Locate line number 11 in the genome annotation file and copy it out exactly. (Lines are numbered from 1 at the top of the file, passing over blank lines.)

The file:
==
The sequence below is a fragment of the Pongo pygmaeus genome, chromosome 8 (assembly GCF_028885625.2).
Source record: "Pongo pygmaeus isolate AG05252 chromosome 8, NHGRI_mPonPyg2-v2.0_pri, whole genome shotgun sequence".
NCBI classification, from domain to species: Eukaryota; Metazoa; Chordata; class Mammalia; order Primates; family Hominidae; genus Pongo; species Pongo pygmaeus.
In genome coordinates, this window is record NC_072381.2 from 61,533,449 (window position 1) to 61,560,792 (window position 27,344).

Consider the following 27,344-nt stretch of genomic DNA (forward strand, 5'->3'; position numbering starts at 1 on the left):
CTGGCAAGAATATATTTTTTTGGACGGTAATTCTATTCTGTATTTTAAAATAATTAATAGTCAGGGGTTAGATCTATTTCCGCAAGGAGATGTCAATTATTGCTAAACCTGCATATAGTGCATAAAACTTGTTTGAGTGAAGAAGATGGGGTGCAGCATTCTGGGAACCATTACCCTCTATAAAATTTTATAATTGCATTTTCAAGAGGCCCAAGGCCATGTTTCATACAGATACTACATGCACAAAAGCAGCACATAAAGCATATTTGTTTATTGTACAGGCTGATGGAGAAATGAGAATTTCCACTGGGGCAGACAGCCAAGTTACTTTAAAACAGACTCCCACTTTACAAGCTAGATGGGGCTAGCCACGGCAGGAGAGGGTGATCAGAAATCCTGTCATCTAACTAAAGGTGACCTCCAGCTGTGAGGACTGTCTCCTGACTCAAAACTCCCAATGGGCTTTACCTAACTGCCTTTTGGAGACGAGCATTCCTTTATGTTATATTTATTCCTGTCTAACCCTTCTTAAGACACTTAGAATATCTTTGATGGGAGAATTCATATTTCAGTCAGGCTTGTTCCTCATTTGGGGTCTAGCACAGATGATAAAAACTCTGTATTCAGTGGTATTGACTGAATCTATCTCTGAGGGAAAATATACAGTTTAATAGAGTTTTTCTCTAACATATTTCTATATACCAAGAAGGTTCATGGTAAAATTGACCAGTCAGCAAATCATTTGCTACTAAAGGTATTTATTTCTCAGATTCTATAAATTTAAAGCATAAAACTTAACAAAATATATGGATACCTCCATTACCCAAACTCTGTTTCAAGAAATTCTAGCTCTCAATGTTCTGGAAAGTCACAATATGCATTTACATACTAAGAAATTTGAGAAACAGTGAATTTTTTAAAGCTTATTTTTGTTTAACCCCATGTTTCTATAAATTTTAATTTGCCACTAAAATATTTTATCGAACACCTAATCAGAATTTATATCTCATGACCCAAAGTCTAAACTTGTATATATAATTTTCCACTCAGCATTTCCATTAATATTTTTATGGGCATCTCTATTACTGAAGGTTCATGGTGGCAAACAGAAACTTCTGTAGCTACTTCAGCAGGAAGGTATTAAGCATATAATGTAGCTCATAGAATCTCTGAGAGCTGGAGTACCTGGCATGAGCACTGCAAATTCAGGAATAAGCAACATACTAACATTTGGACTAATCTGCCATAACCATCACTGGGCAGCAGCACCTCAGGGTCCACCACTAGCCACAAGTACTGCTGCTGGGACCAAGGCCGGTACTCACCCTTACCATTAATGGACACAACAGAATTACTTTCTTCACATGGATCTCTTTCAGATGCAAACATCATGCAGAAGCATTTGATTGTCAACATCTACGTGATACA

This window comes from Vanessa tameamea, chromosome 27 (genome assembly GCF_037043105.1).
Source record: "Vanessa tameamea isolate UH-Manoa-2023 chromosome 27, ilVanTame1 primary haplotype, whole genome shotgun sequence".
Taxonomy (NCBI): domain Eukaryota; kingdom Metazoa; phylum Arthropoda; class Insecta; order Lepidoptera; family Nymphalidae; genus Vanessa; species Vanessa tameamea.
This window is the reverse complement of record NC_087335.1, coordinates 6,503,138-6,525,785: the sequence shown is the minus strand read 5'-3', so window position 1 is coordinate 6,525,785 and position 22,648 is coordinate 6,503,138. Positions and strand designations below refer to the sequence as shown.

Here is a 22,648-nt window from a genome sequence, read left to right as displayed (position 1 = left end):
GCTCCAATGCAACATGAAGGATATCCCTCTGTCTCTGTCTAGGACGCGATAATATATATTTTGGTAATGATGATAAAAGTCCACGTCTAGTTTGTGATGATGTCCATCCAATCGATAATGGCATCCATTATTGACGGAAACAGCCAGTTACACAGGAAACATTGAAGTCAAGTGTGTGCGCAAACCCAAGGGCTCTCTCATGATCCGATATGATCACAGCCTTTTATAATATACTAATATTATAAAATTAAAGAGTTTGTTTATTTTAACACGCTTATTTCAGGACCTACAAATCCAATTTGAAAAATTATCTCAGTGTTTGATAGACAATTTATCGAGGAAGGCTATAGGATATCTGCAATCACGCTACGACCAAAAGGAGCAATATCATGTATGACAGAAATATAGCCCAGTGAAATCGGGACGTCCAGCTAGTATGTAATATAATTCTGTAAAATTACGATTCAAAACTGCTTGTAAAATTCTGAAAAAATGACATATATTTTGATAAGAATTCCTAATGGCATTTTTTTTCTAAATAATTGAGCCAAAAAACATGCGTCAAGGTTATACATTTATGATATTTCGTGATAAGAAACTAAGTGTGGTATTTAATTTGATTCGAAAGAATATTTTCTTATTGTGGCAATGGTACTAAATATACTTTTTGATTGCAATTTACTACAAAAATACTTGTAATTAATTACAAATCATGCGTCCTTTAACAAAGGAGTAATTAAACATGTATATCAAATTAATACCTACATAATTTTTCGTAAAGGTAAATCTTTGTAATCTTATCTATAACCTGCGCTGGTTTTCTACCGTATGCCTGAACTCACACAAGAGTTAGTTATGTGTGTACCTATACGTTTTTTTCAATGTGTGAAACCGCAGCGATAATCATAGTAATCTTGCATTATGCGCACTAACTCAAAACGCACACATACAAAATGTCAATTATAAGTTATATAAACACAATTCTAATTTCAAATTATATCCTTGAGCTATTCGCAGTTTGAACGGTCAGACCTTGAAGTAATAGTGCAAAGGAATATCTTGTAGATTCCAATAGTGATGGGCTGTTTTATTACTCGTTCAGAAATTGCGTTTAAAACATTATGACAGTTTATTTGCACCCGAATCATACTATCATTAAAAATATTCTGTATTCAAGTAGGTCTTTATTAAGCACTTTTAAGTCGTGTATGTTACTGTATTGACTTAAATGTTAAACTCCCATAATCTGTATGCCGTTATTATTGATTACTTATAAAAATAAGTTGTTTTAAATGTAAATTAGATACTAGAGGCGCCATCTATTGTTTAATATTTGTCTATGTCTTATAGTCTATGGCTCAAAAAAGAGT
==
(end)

Here is a 22,648-nt window from a genome sequence, read left to right as displayed (position 1 = left end):